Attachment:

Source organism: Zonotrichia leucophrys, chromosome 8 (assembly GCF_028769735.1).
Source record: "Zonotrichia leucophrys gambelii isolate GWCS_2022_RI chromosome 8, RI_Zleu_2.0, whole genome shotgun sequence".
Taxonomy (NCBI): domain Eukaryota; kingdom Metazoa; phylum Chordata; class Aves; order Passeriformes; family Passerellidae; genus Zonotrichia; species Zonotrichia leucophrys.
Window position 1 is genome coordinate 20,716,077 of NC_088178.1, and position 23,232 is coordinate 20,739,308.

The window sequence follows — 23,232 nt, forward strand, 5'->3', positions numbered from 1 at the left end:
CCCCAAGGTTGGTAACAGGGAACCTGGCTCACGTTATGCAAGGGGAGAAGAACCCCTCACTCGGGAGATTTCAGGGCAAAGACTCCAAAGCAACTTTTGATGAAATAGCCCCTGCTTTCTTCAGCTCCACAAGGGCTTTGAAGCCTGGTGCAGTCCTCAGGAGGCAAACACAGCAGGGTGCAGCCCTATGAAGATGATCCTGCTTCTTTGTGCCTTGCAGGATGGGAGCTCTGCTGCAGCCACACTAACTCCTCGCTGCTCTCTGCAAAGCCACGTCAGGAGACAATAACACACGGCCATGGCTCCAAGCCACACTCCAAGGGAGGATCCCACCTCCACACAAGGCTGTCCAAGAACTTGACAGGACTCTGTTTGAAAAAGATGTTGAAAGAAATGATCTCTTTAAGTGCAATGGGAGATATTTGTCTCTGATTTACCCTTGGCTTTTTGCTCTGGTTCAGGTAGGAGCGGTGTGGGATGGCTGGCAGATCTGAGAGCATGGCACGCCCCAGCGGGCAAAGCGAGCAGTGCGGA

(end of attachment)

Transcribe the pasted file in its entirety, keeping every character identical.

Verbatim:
Source organism: Zonotrichia leucophrys, chromosome 8 (assembly GCF_028769735.1).
Source record: "Zonotrichia leucophrys gambelii isolate GWCS_2022_RI chromosome 8, RI_Zleu_2.0, whole genome shotgun sequence".
Taxonomy (NCBI): domain Eukaryota; kingdom Metazoa; phylum Chordata; class Aves; order Passeriformes; family Passerellidae; genus Zonotrichia; species Zonotrichia leucophrys.
Window position 1 is genome coordinate 20,716,077 of NC_088178.1, and position 23,232 is coordinate 20,739,308.

The window sequence follows — 23,232 nt, forward strand, 5'->3', positions numbered from 1 at the left end:
CCCCAAGGTTGGTAACAGGGAACCTGGCTCACGTTATGCAAGGGGAGAAGAACCCCTCACTCGGGAGATTTCAGGGCAAAGACTCCAAAGCAACTTTTGATGAAATAGCCCCTGCTTTCTTCAGCTCCACAAGGGCTTTGAAGCCTGGTGCAGTCCTCAGGAGGCAAACACAGCAGGGTGCAGCCCTATGAAGATGATCCTGCTTCTTTGTGCCTTGCAGGATGGGAGCTCTGCTGCAGCCACACTAACTCCTCGCTGCTCTCTGCAAAGCCACGTCAGGAGACAATAACACACGGCCATGGCTCCAAGCCACACTCCAAGGGAGGATCCCACCTCCACACAAGGCTGTCCAAGAACTTGACAGGACTCTGTTTGAAAAAGATGTTGAAAGAAATGATCTCTTTAAGTGCAATGGGAGATATTTGTCTCTGATTTACCCTTGGCTTTTTGCTCTGGTTCAGGTAGGAGCGGTGTGGGATGGCTGGCAGATCTGAGAGCATGGCACGCCCCAGCGGGCAAAGCGAGCAGTGCGGA